Chris Miller, of Kalamazoo, holds a photo of his son, Devlin, who was 21 years old when he died of a methadone overdose in 2004 in Portage.PORTAGE --The first hint came in spring 2004, when a student tip led the Portage Central High School principal to search a car in the senior parking lot.

Eric Alburtus found a spoon crusted with a hard, brown glob.

"I didn't even know what it was," Alburtus said. The car owner "told me it was heroin."

The discovery rocked Alburtus.

"Obviously, I'd seen alcohol on campus. I'd seen marijuana," he said. "But this was the first time I'd ever seen a hard drug of that sort.

"So we suspended her, and then we did what a lot of schools do. When she came back, we pretended it never happened."
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The incident remains the only time Portage Central officials have found heroin at the school, and it did spur a harder look at student drug use and school policies, Alburtus said.

But what initially seemed a problem confined to five or six upperclassmen was actually the startup of a heroin network, a deadly scourge that continues to kill Portage young adults.

Although illegal drugs are everywhere, Portage stands out in Kalamazoo County.

A Kalamazoo Gazette examination of overdose deaths in the county since 2003 found Portage victims tended to be younger and were the only teenagers dying of heroin.

In the past four years, six former and current students of Portage Public Schools have died from a heroin overdose, including four since December.

Another death of a former Portage student, a July fatality near Detroit, remains under investigation.

The toll doesn't end there.

Teen survivors of heroin addiction have cycled through the criminal-justice system and rehabilitation.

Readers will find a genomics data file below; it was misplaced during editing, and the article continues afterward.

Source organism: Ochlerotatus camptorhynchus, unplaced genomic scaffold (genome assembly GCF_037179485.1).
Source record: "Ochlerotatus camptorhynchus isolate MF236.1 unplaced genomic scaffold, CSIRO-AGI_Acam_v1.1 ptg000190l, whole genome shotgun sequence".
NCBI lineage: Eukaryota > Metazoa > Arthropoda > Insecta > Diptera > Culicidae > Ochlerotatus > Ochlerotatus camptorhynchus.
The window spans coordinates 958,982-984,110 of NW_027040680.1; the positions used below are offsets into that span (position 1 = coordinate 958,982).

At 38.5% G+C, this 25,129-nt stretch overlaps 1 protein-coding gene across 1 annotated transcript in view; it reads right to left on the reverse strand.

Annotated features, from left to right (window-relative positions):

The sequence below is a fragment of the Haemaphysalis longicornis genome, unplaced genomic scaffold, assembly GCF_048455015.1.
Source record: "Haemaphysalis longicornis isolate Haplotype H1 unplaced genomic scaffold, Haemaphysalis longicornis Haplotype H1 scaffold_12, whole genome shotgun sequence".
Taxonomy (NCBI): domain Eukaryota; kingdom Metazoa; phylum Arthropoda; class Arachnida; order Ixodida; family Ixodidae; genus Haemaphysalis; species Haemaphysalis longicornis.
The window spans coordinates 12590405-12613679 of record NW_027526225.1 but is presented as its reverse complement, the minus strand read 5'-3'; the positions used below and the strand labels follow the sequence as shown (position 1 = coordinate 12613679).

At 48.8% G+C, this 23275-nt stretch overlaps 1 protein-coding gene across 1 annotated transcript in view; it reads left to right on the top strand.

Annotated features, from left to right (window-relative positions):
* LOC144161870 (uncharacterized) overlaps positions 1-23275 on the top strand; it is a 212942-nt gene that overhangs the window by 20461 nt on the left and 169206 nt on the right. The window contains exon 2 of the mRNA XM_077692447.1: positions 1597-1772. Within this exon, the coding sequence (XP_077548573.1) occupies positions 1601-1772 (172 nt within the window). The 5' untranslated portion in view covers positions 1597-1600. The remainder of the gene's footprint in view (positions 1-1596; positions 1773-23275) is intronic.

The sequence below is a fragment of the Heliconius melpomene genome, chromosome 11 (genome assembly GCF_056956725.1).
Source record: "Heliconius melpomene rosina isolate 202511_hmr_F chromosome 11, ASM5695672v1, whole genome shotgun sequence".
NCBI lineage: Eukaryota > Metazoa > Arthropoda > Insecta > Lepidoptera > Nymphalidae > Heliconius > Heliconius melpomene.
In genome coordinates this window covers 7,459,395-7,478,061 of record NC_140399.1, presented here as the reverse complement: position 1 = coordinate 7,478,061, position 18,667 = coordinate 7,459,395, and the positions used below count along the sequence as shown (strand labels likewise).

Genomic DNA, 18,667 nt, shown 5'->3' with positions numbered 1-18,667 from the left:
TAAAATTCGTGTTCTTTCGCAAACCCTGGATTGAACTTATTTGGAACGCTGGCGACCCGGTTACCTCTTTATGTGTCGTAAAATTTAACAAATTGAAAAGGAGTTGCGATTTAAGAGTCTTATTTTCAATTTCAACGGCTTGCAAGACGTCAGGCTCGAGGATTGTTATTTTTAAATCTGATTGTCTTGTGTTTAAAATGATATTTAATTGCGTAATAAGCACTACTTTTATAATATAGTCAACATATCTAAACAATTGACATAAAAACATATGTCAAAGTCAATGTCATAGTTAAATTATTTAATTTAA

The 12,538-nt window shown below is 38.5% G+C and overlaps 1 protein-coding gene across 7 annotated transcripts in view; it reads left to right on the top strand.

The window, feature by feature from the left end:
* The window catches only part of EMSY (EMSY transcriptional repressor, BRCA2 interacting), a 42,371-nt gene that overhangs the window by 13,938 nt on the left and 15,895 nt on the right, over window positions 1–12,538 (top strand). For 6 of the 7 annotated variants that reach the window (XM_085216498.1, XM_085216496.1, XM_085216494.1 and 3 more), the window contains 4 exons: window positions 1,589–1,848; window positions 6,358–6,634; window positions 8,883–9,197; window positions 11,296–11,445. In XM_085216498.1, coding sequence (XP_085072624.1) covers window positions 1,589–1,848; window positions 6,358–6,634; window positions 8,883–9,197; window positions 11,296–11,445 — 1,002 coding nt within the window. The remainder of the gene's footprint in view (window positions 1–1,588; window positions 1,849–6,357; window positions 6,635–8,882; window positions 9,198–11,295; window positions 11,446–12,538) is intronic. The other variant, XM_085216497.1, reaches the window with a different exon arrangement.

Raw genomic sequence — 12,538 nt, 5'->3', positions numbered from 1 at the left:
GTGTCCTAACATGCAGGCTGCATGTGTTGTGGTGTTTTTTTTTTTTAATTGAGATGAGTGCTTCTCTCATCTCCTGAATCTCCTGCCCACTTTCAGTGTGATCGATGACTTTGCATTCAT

Some families have moved their addicted children to other cities and states in hopes of giving them a fresh start.

No hard numbers are available, but officials, parents and users estimate up to 30 Portage teenagers have been part of the drug network over the past few years.

The stories are heartbreaking.

One overdose death involved a state forensics champion. Another overdosed 15 months after surviving a car crash that killed three of his classmates.

A honors student, who has since recovered from her addiction, paid for her habit by performing oral sex in exchange for money in the woods behind Portage Central.

Some families have found their credit cards stolen and belongings pawned by their children who were in search of money to maintain a heroin habit.

In June, 18-year-old Amy Bousfield, a star in Portage Central's theater program, died of a heroin overdose a few weeks after her graduation.

In July, Amanda Teeple, 17, a former Portage Northern High School student, died in suburban Detroit of a suspected overdose that remains under investigation.

Another 17-year-old, Carrie Wickham of Portage, has been charged with supplying the heroin that killed Bousfield and is facing a possible prison sentence.

What's happened in Portage is "just like a virus" that starts with infecting a person or two and turns into an epidemic, said Dr. Michael Liepman, a Kalamazoo addiction psychiatrist who has treated some of the Portage addicts.

That the seeds of teen heroin addiction landed in Portage rather than elsewhere seems to be somewhat incidental, officials agree.

"But those seeds landed in soil that was too fertile," Alburtus said. "You have kids here with too much time, too much disposable income. You have busy parents and children without a lot of supervision. Kids who have their own cars.

"You put good kids into the right situation, and they can make some incredibly horrible, nightmarish decisions."

Trend of younger users

There are many what-ifs in looking at the causes of Portage's heroin problem.

What if Kalamazoo wasn't a college town?

What if Portage Central hadn't accepted a certain pair of transfer students?

What if the Portage community was less affluent?

What if that initial group of users at Central were less popular?

None of these conditions would have mattered if heroin had remained a middle-age affliction in the Kalamazoo area.